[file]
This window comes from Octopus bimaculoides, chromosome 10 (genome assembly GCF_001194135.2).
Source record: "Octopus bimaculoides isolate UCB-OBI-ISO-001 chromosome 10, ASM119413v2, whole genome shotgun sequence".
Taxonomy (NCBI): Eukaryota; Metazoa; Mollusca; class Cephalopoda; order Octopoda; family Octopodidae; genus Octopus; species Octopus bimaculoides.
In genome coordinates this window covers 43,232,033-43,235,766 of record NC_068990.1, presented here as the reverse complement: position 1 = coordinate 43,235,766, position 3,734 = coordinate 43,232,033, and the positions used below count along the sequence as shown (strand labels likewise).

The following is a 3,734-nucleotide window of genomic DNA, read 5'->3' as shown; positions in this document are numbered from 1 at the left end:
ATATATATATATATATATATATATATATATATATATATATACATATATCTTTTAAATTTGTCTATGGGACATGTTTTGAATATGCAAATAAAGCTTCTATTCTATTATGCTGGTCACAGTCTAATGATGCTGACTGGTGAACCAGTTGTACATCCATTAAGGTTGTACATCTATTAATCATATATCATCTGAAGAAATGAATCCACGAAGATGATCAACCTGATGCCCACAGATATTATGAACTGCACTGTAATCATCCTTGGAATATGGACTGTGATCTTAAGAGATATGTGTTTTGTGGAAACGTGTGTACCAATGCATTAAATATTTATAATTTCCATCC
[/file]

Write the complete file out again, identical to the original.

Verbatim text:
This window comes from Octopus bimaculoides, chromosome 10 (genome assembly GCF_001194135.2).
Source record: "Octopus bimaculoides isolate UCB-OBI-ISO-001 chromosome 10, ASM119413v2, whole genome shotgun sequence".
Taxonomy (NCBI): Eukaryota; Metazoa; Mollusca; class Cephalopoda; order Octopoda; family Octopodidae; genus Octopus; species Octopus bimaculoides.
In genome coordinates this window covers 43,232,033-43,235,766 of record NC_068990.1, presented here as the reverse complement: position 1 = coordinate 43,235,766, position 3,734 = coordinate 43,232,033, and the positions used below count along the sequence as shown (strand labels likewise).

The following is a 3,734-nucleotide window of genomic DNA, read 5'->3' as shown; positions in this document are numbered from 1 at the left end:
ATATATATATATATATATATATATATATATATATATATATACATATATCTTTTAAATTTGTCTATGGGACATGTTTTGAATATGCAAATAAAGCTTCTATTCTATTATGCTGGTCACAGTCTAATGATGCTGACTGGTGAACCAGTTGTACATCCATTAAGGTTGTACATCTATTAATCATATATCATCTGAAGAAATGAATCCACGAAGATGATCAACCTGATGCCCACAGATATTATGAACTGCACTGTAATCATCCTTGGAATATGGACTGTGATCTTAAGAGATATGTGTTTTGTGGAAACGTGTGTACCAATGCATTAAATATTTATAATTTCCATCC